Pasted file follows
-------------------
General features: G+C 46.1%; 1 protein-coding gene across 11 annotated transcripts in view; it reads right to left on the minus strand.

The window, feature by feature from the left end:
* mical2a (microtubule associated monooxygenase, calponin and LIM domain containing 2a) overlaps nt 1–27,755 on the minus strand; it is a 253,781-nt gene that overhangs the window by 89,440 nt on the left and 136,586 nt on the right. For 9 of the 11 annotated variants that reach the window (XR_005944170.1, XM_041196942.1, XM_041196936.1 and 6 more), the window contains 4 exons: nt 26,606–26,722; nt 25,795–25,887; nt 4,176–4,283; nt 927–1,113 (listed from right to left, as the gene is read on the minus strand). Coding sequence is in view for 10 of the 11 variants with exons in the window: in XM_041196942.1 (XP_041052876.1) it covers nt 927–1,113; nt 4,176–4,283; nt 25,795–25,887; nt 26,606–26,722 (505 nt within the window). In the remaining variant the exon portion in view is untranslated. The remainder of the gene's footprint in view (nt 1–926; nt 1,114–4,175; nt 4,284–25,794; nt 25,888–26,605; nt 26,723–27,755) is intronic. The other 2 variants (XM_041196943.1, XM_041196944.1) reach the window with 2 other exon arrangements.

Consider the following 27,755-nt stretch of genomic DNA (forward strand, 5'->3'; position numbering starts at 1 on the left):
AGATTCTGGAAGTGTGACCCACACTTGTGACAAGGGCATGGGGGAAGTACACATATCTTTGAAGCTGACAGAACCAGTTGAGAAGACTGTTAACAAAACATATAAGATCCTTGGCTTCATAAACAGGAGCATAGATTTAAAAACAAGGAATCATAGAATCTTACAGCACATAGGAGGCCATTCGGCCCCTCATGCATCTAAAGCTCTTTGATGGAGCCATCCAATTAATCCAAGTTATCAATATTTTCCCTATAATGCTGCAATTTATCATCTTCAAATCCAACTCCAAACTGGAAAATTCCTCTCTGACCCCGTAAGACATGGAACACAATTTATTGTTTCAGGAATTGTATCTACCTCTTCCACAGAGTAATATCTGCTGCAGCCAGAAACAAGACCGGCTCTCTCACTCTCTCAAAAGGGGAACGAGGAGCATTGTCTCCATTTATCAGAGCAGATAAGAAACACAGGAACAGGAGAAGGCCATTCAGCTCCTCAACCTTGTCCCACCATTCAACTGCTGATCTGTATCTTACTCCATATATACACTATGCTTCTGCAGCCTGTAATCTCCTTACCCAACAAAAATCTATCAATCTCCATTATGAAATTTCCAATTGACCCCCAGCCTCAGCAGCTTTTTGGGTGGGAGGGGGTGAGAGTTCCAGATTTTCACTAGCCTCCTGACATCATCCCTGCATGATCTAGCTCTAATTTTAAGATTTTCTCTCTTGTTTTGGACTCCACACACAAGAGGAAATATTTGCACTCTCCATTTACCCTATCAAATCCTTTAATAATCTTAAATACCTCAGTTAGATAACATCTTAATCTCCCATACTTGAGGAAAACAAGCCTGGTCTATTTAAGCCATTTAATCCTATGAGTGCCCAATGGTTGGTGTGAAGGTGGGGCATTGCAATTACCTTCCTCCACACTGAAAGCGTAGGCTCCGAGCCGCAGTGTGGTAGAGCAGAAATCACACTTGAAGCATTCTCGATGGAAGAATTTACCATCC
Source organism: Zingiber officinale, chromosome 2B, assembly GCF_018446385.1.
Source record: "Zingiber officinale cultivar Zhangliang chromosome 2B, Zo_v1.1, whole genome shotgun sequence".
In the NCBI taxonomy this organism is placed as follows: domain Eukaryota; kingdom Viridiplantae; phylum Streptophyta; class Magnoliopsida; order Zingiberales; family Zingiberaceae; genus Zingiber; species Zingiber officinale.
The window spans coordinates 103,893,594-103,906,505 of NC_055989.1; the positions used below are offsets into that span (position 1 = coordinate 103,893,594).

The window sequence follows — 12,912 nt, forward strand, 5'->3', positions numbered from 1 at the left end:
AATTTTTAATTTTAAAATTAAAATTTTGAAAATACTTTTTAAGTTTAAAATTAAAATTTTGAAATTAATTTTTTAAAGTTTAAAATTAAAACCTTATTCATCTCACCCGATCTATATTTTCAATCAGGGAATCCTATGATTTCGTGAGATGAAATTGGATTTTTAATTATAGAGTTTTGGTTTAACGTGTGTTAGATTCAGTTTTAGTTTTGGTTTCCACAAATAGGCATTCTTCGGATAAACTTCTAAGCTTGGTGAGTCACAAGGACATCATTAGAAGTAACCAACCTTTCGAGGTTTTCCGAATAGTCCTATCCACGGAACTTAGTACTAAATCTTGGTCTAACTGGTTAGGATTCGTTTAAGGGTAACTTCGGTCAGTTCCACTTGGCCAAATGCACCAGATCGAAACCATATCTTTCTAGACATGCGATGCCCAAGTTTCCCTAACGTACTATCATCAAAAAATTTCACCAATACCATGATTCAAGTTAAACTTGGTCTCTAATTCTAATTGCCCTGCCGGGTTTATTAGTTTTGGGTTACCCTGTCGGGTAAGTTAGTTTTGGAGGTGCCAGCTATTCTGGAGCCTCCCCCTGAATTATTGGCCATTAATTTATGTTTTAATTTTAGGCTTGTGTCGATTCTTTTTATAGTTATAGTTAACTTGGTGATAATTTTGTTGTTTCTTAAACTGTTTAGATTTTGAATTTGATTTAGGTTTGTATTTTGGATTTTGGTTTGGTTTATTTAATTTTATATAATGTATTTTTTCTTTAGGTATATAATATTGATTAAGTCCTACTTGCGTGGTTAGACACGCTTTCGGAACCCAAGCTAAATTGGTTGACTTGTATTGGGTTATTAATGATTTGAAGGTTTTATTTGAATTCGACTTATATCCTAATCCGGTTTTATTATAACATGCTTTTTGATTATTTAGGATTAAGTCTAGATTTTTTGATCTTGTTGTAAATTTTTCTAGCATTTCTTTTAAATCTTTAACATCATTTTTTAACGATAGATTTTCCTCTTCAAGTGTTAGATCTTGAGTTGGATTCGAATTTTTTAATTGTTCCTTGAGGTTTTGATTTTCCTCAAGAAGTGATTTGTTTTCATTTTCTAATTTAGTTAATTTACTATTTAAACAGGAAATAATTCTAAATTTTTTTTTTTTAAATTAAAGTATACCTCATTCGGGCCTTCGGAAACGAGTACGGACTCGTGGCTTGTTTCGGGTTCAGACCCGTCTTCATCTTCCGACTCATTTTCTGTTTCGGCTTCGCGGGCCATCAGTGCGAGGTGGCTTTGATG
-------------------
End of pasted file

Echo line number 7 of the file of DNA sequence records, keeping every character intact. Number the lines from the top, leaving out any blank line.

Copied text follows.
Source record: "Zingiber officinale cultivar Zhangliang chromosome 2B, Zo_v1.1, whole genome shotgun sequence".